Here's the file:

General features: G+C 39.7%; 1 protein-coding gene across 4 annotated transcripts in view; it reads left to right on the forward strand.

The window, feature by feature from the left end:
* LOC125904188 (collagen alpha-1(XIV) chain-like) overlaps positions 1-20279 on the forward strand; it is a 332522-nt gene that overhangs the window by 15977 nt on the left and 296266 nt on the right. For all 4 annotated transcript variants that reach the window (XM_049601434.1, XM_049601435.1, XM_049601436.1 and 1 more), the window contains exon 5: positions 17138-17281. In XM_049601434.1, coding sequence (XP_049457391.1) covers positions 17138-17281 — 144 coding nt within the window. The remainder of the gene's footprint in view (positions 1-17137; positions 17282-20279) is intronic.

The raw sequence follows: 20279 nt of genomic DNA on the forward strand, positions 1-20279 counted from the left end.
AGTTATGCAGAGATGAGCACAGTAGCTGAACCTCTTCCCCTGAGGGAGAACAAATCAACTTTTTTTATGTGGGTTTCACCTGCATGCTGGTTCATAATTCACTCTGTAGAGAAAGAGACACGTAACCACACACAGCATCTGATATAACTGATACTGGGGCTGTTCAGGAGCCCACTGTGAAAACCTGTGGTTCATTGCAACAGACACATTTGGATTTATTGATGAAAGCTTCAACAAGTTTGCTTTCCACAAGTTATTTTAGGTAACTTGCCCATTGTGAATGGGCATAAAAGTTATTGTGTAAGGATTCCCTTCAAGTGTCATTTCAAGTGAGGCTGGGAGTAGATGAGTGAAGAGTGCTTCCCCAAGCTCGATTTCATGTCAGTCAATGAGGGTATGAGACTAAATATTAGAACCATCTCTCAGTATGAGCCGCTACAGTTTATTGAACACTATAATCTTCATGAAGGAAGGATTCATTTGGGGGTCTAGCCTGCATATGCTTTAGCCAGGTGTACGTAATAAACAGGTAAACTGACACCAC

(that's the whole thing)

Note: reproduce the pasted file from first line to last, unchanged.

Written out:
General features: G+C 39.7%; 1 protein-coding gene across 4 annotated transcripts in view; it reads left to right on the forward strand.

The window, feature by feature from the left end:
* LOC125904188 (collagen alpha-1(XIV) chain-like) overlaps positions 1-20279 on the forward strand; it is a 332522-nt gene that overhangs the window by 15977 nt on the left and 296266 nt on the right. For all 4 annotated transcript variants that reach the window (XM_049601434.1, XM_049601435.1, XM_049601436.1 and 1 more), the window contains exon 5: positions 17138-17281. In XM_049601434.1, coding sequence (XP_049457391.1) covers positions 17138-17281 — 144 coding nt within the window. The remainder of the gene's footprint in view (positions 1-17137; positions 17282-20279) is intronic.

The raw sequence follows: 20279 nt of genomic DNA on the forward strand, positions 1-20279 counted from the left end.
AGTTATGCAGAGATGAGCACAGTAGCTGAACCTCTTCCCCTGAGGGAGAACAAATCAACTTTTTTTATGTGGGTTTCACCTGCATGCTGGTTCATAATTCACTCTGTAGAGAAAGAGACACGTAACCACACACAGCATCTGATATAACTGATACTGGGGCTGTTCAGGAGCCCACTGTGAAAACCTGTGGTTCATTGCAACAGACACATTTGGATTTATTGATGAAAGCTTCAACAAGTTTGCTTTCCACAAGTTATTTTAGGTAACTTGCCCATTGTGAATGGGCATAAAAGTTATTGTGTAAGGATTCCCTTCAAGTGTCATTTCAAGTGAGGCTGGGAGTAGATGAGTGAAGAGTGCTTCCCCAAGCTCGATTTCATGTCAGTCAATGAGGGTATGAGACTAAATATTAGAACCATCTCTCAGTATGAGCCGCTACAGTTTATTGAACACTATAATCTTCATGAAGGAAGGATTCATTTGGGGGTCTAGCCTGCATATGCTTTAGCCAGGTGTACGTAATAAACAGGTAAACTGACACCAC